Paddling is more than what we do, it’s who we are—or more like who we were. The following essay on Northern Michigan kayaking was written by contributor Aaron Peterson, and was featured in the March 2014 edition of Traverse, Northern Michigan’s Magazine.
A paddling buddy once told me that kids are like orcas—beautiful in pictures, best admired from a distance and most likely fatal if you get too close. I used to think this was funny—but now I know it’s mostly true.
My wife and I are standing on a frozen Lake Superior beach that winter has wiped as clean as the kids’ butts we’ve been tending to lately. We have a date with each other, the first one in months, but more important, we have a date with the water—the first time we’ve paddled together since before our oldest child was born four years ago.
It’s March in the North Country and still very much winter, but I’m burning Viagra blue as I watch her dress in layers of polypro, Gore-Tex with latex cuffs, and—good gawd—those knee-high neoprene boots. Gulp. A heatless spring sun tosses its rays across the near-freezing water, but right now she’s looking hotter than the Bahamas. What you need to know is that we fell in love on the water one fateful, star-crossed and kayak-crazed summer half our lives ago. Paddling is more than what we do, it’s who we are—or more like who we were.
Hoisting the boats hip-high, we crunch through rotten, knee-deep drifts down to the water’s edge. In the distance I hear a county plow truck scraping along the highway, but on the water all is still. Our cores are like jelly donuts, and the boats seem unsteady. I’m flapping the paddle wildly with little to show for it, like a baby bird falling from a nest. I’ve paddled solo a bit since the kids came, but it was always in a fog of guilt thick as stink on neoprene. A few miles go by, and now we’re falling into our old rhythm, matching strokes and talking easily. The beach fades behind us. We talk with hope about the upcoming summer. We will hire more babysitters. We will guilt trip the grandparents. There will be more paddling.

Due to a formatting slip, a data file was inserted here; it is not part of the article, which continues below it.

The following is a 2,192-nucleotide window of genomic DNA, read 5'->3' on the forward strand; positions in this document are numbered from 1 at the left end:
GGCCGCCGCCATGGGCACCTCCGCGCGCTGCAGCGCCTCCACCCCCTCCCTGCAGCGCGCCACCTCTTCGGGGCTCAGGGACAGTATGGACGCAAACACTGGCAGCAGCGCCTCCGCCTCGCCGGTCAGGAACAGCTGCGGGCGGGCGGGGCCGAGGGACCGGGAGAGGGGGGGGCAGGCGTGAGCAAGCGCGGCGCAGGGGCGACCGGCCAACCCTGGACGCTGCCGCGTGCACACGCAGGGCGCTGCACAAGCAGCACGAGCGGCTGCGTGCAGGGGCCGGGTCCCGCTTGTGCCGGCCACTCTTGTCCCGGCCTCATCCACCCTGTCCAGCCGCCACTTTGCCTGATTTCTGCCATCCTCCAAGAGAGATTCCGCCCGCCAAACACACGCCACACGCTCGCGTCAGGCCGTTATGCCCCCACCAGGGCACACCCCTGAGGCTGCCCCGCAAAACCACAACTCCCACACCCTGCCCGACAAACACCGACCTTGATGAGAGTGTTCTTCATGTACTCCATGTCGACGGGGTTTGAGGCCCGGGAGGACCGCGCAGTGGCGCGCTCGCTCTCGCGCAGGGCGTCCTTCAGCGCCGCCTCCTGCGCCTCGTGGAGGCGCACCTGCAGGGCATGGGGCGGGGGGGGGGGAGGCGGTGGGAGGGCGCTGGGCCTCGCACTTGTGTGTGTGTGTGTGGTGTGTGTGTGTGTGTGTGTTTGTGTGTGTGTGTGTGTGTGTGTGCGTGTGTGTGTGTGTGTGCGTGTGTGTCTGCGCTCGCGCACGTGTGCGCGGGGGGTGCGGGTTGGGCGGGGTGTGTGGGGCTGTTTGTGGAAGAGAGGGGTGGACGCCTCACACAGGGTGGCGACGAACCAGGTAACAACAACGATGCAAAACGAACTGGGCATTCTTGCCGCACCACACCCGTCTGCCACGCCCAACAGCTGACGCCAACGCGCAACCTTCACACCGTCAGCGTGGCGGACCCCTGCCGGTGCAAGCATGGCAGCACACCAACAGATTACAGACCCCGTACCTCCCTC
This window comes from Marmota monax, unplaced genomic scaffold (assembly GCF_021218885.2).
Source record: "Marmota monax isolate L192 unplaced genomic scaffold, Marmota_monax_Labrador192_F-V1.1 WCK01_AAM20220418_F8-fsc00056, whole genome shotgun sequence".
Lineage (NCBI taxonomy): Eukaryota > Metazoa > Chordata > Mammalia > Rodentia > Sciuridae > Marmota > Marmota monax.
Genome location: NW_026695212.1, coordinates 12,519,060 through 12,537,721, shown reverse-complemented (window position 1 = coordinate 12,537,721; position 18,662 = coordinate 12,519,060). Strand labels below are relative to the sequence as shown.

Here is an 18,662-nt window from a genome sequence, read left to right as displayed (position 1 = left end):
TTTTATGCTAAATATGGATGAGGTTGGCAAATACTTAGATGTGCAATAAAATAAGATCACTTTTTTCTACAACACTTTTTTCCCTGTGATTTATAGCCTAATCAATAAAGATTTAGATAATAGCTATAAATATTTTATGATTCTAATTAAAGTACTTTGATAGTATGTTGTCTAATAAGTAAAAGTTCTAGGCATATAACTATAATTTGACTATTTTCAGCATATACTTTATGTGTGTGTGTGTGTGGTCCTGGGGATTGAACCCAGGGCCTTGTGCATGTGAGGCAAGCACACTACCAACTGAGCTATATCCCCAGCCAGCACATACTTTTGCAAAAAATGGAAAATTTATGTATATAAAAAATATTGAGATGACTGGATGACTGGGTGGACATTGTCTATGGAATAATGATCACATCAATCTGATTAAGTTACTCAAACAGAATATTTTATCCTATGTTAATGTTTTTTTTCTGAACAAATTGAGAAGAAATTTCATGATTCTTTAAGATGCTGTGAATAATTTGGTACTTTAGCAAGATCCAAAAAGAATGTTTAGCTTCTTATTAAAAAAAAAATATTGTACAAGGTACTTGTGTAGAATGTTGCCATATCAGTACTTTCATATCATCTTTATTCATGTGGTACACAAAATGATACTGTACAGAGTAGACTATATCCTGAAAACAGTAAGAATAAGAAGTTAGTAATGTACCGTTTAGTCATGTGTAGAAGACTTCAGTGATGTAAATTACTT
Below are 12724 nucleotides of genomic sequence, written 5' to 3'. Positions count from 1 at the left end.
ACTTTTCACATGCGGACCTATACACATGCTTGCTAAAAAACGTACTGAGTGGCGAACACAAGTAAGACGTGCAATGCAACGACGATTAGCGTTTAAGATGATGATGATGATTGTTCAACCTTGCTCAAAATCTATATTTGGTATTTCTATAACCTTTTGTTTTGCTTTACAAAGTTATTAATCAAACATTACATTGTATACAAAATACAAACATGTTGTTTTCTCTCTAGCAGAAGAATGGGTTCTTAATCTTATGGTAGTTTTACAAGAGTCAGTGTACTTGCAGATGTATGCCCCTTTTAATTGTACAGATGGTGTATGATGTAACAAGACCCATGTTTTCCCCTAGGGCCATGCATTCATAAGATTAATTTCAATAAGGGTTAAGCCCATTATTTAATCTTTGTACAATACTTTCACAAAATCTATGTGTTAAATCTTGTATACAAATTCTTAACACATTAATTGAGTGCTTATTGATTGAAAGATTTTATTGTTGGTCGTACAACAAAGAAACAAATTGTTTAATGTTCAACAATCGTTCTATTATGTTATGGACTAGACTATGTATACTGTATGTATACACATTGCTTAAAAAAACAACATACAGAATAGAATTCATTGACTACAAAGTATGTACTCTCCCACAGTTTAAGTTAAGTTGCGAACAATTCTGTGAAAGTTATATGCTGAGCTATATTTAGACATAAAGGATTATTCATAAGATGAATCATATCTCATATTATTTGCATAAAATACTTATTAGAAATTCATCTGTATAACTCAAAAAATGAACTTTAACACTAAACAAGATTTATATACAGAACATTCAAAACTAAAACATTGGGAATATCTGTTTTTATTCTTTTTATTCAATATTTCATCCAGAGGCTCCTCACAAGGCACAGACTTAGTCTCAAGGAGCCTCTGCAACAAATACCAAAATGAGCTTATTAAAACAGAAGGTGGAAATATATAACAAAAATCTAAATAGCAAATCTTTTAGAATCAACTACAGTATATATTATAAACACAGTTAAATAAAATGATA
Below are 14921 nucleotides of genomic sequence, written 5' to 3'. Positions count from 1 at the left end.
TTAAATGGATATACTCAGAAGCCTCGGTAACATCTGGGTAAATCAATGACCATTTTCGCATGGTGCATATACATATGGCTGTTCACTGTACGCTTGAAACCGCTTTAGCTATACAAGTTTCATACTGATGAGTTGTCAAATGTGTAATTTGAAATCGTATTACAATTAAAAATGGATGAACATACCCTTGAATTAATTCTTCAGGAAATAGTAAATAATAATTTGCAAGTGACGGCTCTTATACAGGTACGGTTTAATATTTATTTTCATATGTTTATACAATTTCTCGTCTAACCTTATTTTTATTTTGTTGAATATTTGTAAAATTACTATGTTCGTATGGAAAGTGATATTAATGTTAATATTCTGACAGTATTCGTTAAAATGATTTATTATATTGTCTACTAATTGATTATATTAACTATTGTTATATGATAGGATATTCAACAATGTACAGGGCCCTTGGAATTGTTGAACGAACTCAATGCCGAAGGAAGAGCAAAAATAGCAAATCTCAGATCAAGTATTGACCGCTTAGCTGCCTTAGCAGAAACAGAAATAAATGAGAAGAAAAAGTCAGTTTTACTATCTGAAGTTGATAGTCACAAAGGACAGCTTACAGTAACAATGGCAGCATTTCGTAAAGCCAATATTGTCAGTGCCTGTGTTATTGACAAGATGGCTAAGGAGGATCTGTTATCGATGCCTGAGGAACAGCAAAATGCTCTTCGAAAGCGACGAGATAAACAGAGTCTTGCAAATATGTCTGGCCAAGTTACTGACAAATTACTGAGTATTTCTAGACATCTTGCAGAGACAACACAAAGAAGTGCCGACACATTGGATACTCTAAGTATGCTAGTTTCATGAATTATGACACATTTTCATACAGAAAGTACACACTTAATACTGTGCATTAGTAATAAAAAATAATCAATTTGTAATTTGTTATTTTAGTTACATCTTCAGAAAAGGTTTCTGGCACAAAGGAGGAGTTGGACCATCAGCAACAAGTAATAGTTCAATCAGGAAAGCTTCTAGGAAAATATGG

We’re getting out to the point now. It’s a northwest-facing stab of sandstone cliff that gathers ice like a car seat gathers crumbs. Our bright boats are swallowed whole in the hushed kiss of brash ice whispering an endless parable of change. It’s a tale of winter’s dwindling youth and the lake’s growing wisdom. In the back of a sea cave, meltwater plip-plops a lecture on glaciers and patience. I close my eyes and see birthday cakes, a used tandem kayak, salt-and-pepper eyebrows and smile lines. The water is electric cold, but I dip my hands to the cuffs and hold them there as long as I can.
On the paddle back, we’re trying to figure out how four years passed so quickly. We decide child rearing can be like hypothermia—it’s no big deal at first, you’re just a little cold and wet, but then that becomes normal and numb, and by the time you need to do something about it you can’t. You can’t rely on your friends to help because let’s face it, they’re already goners. You just glubglubglub down into the orca-filled waters of minivans and soccer practices, dance recitals and dental appointments.
We pull off the water at dusk, drive into town and get a good meal and a better room at a place we’ve only seen from the outside. She’s looking at me like a girl I used to know, and I’m wondering if I have enough energy for a few more strokes. We were paddlers. Now we’re parents, but that doesn’t mean we can’t be parents who paddle. Today we shook off the chill of a four-year bout with hypothermia and kayaked like it was the first time. But tonight we’re not taking any chances: I’ll be dressed for immersion.
Cold Weather Paddling Tips video from the U.S. Coast Guard.
Visit ShopMyNorth to purchase the 2014 March issue of Traverse, Northern Michigan’s Magazine